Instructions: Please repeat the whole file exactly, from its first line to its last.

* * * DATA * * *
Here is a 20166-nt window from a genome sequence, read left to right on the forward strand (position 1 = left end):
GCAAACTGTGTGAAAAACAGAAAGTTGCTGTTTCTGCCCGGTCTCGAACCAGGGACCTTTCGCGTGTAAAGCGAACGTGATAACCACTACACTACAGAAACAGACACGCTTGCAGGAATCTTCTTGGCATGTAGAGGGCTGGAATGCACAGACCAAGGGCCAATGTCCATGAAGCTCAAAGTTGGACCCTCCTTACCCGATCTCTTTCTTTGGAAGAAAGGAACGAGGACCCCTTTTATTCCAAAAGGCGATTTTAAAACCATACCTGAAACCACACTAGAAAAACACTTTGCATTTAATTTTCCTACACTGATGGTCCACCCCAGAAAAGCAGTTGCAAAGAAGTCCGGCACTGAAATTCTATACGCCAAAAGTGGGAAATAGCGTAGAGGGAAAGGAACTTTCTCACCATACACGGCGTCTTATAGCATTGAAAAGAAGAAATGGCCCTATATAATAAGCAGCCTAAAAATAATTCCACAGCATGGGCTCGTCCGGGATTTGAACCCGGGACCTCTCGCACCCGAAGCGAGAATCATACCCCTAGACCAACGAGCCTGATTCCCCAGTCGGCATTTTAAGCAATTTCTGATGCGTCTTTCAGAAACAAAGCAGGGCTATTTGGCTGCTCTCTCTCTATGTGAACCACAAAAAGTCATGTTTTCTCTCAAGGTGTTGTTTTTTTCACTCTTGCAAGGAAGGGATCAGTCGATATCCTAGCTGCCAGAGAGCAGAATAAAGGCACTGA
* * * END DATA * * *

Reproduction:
Here is a 20166-nt window from a genome sequence, read left to right on the forward strand (position 1 = left end):
GCAAACTGTGTGAAAAACAGAAAGTTGCTGTTTCTGCCCGGTCTCGAACCAGGGACCTTTCGCGTGTAAAGCGAACGTGATAACCACTACACTACAGAAACAGACACGCTTGCAGGAATCTTCTTGGCATGTAGAGGGCTGGAATGCACAGACCAAGGGCCAATGTCCATGAAGCTCAAAGTTGGACCCTCCTTACCCGATCTCTTTCTTTGGAAGAAAGGAACGAGGACCCCTTTTATTCCAAAAGGCGATTTTAAAACCATACCTGAAACCACACTAGAAAAACACTTTGCATTTAATTTTCCTACACTGATGGTCCACCCCAGAAAAGCAGTTGCAAAGAAGTCCGGCACTGAAATTCTATACGCCAAAAGTGGGAAATAGCGTAGAGGGAAAGGAACTTTCTCACCATACACGGCGTCTTATAGCATTGAAAAGAAGAAATGGCCCTATATAATAAGCAGCCTAAAAATAATTCCACAGCATGGGCTCGTCCGGGATTTGAACCCGGGACCTCTCGCACCCGAAGCGAGAATCATACCCCTAGACCAACGAGCCTGATTCCCCAGTCGGCATTTTAAGCAATTTCTGATGCGTCTTTCAGAAACAAAGCAGGGCTATTTGGCTGCTCTCTCTCTATGTGAACCACAAAAAGTCATGTTTTCTCTCAAGGTGTTGTTTTTTTCACTCTTGCAAGGAAGGGATCAGTCGATATCCTAGCTGCCAGAGAGCAGAATAAAGGCACTGA